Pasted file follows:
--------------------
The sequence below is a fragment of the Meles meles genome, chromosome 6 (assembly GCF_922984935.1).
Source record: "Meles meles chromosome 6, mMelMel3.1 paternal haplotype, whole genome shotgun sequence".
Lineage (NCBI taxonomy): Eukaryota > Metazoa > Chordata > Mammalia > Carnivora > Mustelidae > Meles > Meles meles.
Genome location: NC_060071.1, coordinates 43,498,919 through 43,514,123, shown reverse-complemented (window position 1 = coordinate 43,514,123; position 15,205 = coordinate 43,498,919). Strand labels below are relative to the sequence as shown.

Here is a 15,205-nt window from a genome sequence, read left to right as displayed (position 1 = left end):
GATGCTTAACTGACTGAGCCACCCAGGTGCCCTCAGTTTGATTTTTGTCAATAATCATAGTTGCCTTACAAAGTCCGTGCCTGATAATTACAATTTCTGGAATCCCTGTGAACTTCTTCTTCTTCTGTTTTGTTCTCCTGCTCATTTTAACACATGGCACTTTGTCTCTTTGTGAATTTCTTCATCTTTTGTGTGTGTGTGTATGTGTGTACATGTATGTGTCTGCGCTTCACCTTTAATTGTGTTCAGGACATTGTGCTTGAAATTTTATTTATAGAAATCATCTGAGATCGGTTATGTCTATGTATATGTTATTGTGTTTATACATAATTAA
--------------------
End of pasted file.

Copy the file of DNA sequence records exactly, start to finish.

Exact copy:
The sequence below is a fragment of the Meles meles genome, chromosome 6 (assembly GCF_922984935.1).
Source record: "Meles meles chromosome 6, mMelMel3.1 paternal haplotype, whole genome shotgun sequence".
Lineage (NCBI taxonomy): Eukaryota > Metazoa > Chordata > Mammalia > Carnivora > Mustelidae > Meles > Meles meles.
Genome location: NC_060071.1, coordinates 43,498,919 through 43,514,123, shown reverse-complemented (window position 1 = coordinate 43,514,123; position 15,205 = coordinate 43,498,919). Strand labels below are relative to the sequence as shown.

Here is a 15,205-nt window from a genome sequence, read left to right as displayed (position 1 = left end):
GATGCTTAACTGACTGAGCCACCCAGGTGCCCTCAGTTTGATTTTTGTCAATAATCATAGTTGCCTTACAAAGTCCGTGCCTGATAATTACAATTTCTGGAATCCCTGTGAACTTCTTCTTCTTCTGTTTTGTTCTCCTGCTCATTTTAACACATGGCACTTTGTCTCTTTGTGAATTTCTTCATCTTTTGTGTGTGTGTGTATGTGTGTACATGTATGTGTCTGCGCTTCACCTTTAATTGTGTTCAGGACATTGTGCTTGAAATTTTATTTATAGAAATCATCTGAGATCGGTTATGTCTATGTATATGTTATTGTGTTTATACATAATTAA